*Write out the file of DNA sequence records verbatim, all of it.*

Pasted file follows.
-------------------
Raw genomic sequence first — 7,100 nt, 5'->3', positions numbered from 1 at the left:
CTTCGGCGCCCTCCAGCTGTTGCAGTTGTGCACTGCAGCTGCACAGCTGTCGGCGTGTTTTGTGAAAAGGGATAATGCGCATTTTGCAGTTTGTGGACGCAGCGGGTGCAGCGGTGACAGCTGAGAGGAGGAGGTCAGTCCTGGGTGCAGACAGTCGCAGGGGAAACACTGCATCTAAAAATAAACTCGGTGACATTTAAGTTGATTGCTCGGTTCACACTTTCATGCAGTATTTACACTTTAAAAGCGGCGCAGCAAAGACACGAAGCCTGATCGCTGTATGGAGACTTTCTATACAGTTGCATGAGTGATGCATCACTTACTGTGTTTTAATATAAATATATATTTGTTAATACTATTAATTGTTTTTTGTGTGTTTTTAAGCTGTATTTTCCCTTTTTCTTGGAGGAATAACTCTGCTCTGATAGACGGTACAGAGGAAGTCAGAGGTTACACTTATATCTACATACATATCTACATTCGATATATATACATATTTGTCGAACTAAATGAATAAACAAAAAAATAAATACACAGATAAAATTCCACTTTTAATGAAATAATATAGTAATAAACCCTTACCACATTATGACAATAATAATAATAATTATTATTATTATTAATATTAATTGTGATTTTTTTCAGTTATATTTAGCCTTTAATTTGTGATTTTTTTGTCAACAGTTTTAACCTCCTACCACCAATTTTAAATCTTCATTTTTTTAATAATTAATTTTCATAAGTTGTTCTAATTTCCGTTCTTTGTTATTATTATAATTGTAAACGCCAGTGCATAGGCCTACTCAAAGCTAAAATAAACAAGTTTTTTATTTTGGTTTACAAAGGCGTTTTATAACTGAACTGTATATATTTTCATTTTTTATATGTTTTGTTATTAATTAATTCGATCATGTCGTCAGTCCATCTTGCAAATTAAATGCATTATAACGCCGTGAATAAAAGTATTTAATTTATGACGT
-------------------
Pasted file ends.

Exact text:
Raw genomic sequence first — 7,100 nt, 5'->3', positions numbered from 1 at the left:
CTTCGGCGCCCTCCAGCTGTTGCAGTTGTGCACTGCAGCTGCACAGCTGTCGGCGTGTTTTGTGAAAAGGGATAATGCGCATTTTGCAGTTTGTGGACGCAGCGGGTGCAGCGGTGACAGCTGAGAGGAGGAGGTCAGTCCTGGGTGCAGACAGTCGCAGGGGAAACACTGCATCTAAAAATAAACTCGGTGACATTTAAGTTGATTGCTCGGTTCACACTTTCATGCAGTATTTACACTTTAAAAGCGGCGCAGCAAAGACACGAAGCCTGATCGCTGTATGGAGACTTTCTATACAGTTGCATGAGTGATGCATCACTTACTGTGTTTTAATATAAATATATATTTGTTAATACTATTAATTGTTTTTTGTGTGTTTTTAAGCTGTATTTTCCCTTTTTCTTGGAGGAATAACTCTGCTCTGATAGACGGTACAGAGGAAGTCAGAGGTTACACTTATATCTACATACATATCTACATTCGATATATATACATATTTGTCGAACTAAATGAATAAACAAAAAAATAAATACACAGATAAAATTCCACTTTTAATGAAATAATATAGTAATAAACCCTTACCACATTATGACAATAATAATAATAATTATTATTATTATTAATATTAATTGTGATTTTTTTCAGTTATATTTAGCCTTTAATTTGTGATTTTTTTGTCAACAGTTTTAACCTCCTACCACCAATTTTAAATCTTCATTTTTTTAATAATTAATTTTCATAAGTTGTTCTAATTTCCGTTCTTTGTTATTATTATAATTGTAAACGCCAGTGCATAGGCCTACTCAAAGCTAAAATAAACAAGTTTTTTATTTTGGTTTACAAAGGCGTTTTATAACTGAACTGTATATATTTTCATTTTTTATATGTTTTGTTATTAATTAATTCGATCATGTCGTCAGTCCATCTTGCAAATTAAATGCATTATAACGCCGTGAATAAAAGTATTTAATTTATGACGT